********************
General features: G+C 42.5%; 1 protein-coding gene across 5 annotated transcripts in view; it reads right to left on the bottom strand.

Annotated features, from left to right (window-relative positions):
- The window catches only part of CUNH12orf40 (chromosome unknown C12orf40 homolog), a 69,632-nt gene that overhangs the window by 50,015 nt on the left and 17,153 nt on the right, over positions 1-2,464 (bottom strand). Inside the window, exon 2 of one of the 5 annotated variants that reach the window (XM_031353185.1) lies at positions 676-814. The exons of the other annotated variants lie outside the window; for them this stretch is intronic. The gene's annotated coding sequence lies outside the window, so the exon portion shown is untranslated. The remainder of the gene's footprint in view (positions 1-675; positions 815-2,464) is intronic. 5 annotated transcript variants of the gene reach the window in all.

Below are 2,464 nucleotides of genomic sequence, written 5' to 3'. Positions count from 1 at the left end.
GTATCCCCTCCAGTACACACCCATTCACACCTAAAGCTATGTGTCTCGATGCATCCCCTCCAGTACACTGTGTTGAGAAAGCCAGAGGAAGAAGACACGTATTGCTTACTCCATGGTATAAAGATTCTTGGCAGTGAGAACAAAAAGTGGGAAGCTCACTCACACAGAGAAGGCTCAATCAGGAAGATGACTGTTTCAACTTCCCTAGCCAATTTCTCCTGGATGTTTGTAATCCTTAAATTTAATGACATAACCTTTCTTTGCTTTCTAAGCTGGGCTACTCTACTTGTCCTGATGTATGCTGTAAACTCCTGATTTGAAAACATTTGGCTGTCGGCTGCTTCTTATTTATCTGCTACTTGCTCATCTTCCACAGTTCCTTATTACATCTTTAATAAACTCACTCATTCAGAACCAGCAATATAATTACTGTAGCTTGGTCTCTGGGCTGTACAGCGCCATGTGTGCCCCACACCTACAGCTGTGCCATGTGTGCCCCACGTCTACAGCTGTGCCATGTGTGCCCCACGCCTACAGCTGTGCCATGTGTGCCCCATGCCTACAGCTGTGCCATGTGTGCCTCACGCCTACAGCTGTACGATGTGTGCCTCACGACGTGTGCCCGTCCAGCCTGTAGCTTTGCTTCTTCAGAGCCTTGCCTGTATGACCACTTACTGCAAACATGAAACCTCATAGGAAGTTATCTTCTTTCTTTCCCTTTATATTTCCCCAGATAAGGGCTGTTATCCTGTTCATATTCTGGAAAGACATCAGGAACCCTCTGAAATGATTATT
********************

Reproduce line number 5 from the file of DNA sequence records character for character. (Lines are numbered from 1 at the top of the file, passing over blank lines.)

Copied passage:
GTATCCCCTCCAGTACACACCCATTCACACCTAAAGCTATGTGTCTCGATGCATCCCCTCCAGTACACTGTGTTGAGAAAGCCAGAGGAAGAAGACACGTATTGCTTACTCCATGGTATAAAGATTCTTGGCAGTGAGAACAAAAAGTGGGAAGCTCACTCACACAGAGAAGGCTCAATCAGGAAGATGACTGTTTCAACTTCCCTAGCCAATTTCTCCTGGATGTTTGTAATCCTTAAATTTAATGACATAACCTTTCTTTGCTTTCTAAGCTGGGCTACTCTACTTGTCCTGATGTATGCTGTAAACTCCTGATTTGAAAACATTTGGCTGTCGGCTGCTTCTTATTTATCTGCTACTTGCTCATCTTCCACAGTTCCTTATTACATCTTTAATAAACTCACTCATTCAGAACCAGCAATATAATTACTGTAGCTTGGTCTCTGGGCTGTACAGCGCCATGTGTGCCCCACACCTACAGCTGTGCCATGTGTGCCCCACGTCTACAGCTGTGCCATGTGTGCCCCACGCCTACAGCTGTGCCATGTGTGCCCCATGCCTACAGCTGTGCCATGTGTGCCTCACGCCTACAGCTGTACGATGTGTGCCTCACGACGTGTGCCCGTCCAGCCTGTAGCTTTGCTTCTTCAGAGCCTTGCCTGTATGACCACTTACTGCAAACATGAAACCTCATAGGAAGTTATCTTCTTTCTTTCCCTTTATATTTCCCCAGATAAGGGCTGTTATCCTGTTCATATTCTGGAAAGACATCAGGAACCCTCTGAAATGATTATT